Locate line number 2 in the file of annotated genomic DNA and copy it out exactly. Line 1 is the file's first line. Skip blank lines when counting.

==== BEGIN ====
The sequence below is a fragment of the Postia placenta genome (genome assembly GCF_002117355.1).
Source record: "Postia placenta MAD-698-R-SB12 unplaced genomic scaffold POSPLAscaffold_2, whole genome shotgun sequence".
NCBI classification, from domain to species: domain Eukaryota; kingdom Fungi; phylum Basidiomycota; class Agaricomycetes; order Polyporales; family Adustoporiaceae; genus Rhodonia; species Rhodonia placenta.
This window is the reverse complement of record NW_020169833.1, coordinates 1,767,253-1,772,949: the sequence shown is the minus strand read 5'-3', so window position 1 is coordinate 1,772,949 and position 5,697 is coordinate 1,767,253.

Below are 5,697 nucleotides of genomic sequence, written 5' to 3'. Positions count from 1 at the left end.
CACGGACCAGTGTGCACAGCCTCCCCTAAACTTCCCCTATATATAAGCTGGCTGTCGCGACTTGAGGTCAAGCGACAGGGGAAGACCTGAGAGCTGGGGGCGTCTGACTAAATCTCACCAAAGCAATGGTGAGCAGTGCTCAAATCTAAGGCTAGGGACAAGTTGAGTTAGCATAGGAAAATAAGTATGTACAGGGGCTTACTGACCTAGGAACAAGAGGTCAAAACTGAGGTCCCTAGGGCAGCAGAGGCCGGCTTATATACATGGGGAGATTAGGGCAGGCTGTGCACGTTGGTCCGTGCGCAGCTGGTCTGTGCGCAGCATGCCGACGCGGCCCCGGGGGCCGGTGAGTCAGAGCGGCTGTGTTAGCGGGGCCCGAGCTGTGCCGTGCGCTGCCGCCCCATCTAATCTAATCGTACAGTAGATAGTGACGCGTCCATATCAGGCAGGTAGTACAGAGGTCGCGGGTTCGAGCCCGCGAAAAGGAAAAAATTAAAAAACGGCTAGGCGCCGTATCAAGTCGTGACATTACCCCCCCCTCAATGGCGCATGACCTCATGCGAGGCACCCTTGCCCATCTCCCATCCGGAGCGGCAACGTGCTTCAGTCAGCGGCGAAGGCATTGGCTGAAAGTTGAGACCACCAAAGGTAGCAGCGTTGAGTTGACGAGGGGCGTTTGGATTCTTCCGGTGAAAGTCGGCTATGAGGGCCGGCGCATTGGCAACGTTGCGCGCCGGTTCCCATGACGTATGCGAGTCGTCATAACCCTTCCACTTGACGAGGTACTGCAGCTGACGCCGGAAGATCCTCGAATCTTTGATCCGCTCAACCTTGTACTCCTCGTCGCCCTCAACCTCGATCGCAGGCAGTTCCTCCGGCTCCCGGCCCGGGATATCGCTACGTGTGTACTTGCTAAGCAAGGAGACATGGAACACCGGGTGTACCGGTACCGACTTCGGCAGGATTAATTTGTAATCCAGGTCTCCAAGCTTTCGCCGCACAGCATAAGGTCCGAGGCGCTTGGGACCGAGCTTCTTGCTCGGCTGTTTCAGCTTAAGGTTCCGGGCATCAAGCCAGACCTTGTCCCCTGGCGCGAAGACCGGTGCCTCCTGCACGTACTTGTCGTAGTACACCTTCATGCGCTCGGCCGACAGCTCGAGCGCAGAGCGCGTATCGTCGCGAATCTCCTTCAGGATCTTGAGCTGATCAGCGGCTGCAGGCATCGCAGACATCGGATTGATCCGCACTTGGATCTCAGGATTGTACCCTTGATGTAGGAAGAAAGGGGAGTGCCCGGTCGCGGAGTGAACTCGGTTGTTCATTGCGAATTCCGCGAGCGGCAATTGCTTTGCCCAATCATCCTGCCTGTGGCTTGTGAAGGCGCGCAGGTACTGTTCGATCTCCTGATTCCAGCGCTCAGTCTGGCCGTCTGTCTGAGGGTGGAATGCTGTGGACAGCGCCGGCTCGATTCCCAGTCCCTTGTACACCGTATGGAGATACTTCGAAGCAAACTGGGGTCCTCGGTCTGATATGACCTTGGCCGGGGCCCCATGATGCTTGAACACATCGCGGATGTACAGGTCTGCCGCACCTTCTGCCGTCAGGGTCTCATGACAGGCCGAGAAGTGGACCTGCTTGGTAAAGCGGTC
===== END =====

Source record: "Postia placenta MAD-698-R-SB12 unplaced genomic scaffold POSPLAscaffold_2, whole genome shotgun sequence".